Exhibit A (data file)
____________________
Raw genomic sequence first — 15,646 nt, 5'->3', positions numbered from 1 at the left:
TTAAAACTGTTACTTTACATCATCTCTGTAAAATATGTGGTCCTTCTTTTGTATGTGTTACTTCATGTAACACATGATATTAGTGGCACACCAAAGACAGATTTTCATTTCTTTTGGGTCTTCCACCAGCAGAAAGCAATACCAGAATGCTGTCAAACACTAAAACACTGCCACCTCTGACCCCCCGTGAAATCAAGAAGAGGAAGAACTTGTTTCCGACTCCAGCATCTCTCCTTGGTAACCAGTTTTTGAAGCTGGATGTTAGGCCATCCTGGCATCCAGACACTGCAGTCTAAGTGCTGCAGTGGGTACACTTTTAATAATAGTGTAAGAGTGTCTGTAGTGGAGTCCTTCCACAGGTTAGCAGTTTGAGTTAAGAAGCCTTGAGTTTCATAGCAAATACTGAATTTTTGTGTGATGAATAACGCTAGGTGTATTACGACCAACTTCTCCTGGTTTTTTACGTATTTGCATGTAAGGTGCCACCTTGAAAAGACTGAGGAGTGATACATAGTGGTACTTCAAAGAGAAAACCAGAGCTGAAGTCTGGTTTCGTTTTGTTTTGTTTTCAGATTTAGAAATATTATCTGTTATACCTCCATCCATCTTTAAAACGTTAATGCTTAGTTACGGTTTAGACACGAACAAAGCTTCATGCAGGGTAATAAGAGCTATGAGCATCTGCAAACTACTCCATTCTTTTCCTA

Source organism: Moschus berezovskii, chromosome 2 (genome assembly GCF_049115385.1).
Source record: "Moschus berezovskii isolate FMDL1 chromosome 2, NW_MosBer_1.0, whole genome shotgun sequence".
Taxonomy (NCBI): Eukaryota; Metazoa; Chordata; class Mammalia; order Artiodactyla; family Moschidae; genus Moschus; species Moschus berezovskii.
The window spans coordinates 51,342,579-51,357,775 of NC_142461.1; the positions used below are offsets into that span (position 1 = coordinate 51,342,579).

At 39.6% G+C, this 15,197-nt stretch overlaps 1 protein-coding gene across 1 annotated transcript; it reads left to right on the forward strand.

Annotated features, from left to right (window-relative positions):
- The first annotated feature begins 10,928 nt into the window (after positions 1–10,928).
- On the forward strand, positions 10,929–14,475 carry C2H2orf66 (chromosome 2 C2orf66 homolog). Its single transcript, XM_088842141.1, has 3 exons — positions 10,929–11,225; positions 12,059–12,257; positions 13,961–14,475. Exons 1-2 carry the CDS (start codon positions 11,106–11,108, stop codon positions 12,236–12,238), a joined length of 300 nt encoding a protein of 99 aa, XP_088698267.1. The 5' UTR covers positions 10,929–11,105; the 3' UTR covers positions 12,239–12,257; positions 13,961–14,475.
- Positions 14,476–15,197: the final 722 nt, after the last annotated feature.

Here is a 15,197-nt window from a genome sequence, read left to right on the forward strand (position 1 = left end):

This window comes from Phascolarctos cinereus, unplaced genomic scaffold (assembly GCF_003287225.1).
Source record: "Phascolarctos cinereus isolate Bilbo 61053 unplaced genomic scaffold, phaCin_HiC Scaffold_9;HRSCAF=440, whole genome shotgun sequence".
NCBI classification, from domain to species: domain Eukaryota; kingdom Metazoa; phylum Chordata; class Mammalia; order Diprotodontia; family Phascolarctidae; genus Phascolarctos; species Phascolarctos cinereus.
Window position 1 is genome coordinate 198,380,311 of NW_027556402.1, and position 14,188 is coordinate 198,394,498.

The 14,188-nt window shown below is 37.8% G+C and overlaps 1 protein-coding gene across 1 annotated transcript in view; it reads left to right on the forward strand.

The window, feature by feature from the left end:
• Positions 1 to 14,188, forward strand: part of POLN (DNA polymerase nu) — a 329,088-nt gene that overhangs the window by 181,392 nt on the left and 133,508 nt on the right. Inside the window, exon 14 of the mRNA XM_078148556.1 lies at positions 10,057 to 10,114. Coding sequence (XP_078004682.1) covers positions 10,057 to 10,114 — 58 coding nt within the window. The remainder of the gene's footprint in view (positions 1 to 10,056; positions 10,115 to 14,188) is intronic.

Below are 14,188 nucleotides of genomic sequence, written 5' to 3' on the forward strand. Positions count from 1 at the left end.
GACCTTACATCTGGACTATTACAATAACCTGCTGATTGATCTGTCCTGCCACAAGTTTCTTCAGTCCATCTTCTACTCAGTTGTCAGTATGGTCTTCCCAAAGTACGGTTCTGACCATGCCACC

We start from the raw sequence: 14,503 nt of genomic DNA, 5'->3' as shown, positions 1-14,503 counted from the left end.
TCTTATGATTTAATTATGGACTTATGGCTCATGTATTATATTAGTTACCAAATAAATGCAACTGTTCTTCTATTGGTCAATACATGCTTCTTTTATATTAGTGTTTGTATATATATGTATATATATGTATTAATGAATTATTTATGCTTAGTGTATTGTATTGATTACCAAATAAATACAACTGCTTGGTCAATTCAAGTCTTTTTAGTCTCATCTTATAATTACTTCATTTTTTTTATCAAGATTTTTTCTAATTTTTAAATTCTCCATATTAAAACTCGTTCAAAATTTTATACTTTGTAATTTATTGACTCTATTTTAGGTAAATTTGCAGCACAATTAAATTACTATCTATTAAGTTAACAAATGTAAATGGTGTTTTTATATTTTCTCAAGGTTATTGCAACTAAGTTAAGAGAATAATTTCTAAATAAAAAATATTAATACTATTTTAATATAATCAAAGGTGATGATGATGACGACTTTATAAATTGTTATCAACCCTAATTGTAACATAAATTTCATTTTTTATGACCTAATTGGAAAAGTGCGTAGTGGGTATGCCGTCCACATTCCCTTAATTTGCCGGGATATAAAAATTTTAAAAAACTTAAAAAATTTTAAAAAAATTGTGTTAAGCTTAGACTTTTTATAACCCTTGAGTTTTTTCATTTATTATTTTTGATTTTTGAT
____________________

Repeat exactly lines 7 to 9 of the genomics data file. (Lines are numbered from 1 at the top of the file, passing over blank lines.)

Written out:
At 39.6% G+C, this 15,197-nt stretch overlaps 1 protein-coding gene across 1 annotated transcript; it reads left to right on the forward strand.

Annotated features, from left to right (window-relative positions):
- The first annotated feature begins 10,928 nt into the window (after positions 1–10,928).